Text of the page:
Village communities are the heart of the South Hams; they have suffered under Labour. The need to protect rural England is one of my core concerns and so it was a great pleasure to spend a day trying to meet as many people as possible and listen to concerns.
At a public meeting in Ashprington I was questioned about many issues from local to national; issues like hunting, taxation, antisocial behaviour and trust in politics, to list a few. Over the course of the day many people talked about the problems facing farmers and their fears over food security. We now import so much of our food that we are in serious danger if anything were to disrupt transport links. Steve Hunt, agricultural credit broker, told me of the difficulties facing farmers who want to invest in their businesses and his experience of the decline in farming investment over recent years.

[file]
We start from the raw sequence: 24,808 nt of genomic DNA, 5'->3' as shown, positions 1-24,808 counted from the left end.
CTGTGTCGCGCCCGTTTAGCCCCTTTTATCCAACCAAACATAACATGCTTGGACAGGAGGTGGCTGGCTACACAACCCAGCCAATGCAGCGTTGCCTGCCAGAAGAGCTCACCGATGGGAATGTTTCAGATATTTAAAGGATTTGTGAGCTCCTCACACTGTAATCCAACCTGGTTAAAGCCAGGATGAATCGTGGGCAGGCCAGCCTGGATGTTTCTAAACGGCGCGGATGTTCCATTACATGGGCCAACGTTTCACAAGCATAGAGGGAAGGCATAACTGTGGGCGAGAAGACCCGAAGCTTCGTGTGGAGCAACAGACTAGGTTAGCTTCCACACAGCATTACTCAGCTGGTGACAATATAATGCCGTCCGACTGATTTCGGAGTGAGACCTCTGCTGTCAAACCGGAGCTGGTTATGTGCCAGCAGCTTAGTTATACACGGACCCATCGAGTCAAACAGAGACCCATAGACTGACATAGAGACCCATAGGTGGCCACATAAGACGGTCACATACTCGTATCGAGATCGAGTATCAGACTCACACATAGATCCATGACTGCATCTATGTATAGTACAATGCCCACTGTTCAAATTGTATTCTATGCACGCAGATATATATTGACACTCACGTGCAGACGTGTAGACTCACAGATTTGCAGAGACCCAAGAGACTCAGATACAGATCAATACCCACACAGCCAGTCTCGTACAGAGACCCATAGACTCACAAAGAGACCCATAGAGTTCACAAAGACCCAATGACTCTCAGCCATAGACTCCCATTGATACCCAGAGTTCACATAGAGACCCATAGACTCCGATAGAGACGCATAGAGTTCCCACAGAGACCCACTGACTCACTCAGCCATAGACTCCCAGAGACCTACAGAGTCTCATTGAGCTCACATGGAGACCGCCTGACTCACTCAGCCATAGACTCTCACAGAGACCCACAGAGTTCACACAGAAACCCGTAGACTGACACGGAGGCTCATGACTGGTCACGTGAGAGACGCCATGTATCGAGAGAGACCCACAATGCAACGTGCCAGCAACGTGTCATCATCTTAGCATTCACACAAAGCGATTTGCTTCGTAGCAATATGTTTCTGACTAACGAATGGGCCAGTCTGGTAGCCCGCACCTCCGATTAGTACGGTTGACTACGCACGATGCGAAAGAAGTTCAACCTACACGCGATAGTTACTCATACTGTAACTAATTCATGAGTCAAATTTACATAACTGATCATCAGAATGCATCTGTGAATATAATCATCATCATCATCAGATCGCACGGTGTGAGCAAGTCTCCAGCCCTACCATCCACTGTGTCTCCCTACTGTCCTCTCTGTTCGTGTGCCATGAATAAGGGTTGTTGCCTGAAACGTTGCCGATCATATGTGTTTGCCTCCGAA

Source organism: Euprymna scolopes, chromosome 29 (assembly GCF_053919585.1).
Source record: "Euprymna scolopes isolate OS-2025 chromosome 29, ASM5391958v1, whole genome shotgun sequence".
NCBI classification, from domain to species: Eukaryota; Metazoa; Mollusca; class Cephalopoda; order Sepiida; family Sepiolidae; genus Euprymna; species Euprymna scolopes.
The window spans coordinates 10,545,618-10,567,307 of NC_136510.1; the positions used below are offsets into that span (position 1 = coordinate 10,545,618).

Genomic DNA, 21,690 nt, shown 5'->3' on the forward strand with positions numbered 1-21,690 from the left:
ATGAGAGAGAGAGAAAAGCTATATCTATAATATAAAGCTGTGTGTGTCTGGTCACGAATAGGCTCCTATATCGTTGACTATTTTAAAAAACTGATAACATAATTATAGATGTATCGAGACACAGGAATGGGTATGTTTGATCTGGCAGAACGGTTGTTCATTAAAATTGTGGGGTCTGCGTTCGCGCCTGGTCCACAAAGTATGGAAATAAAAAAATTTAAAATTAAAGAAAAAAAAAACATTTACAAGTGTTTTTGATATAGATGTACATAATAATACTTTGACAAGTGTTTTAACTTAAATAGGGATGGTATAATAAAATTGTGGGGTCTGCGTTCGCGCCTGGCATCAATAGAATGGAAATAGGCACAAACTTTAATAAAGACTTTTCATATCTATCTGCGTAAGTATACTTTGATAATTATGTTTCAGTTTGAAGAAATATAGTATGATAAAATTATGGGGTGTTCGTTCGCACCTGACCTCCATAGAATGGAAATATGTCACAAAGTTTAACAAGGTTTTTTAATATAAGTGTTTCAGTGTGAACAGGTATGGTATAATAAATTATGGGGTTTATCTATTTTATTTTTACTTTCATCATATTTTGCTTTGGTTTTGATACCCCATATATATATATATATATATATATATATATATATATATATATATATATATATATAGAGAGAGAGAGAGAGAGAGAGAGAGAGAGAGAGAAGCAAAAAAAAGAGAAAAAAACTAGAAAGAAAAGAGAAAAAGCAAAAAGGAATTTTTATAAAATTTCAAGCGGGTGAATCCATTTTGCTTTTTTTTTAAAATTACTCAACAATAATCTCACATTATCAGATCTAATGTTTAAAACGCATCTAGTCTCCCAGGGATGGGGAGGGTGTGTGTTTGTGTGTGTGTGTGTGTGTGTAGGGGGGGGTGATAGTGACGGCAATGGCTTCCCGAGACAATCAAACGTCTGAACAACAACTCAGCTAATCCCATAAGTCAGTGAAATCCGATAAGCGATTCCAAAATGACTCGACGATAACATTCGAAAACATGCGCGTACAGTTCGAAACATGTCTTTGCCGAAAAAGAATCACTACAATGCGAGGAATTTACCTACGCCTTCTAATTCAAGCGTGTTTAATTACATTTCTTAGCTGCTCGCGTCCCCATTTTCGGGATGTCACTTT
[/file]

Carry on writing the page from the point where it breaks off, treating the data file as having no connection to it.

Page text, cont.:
Many farmers spoke today about the burdens of red tape, the incompetence and bureaucracy of the rural payments agency and the excessive power of supermarkets. The dairy industry in the South Hams is collapsing and the Government has done nothing to address the crisis of bovine TB other than to pretend that a small scale vaccination trial might somehow hold the key.
Rural communities need village hubs and where better than places like the Red Lion in Dittisham? Brigitte Tardy refused to be thwarted by the closure of her post office and told me how she took over the pub, and with the help of a grant from the local council, has kept a post office service going in her business which combines pub, shop and post office all in one.
Today I was discussing trust in politics with BBC radio Devon and the shadow that the MP's expenses and lobbying scandals have cast over this election. For the majority of people, these matters are incomprehensible and unforgiven.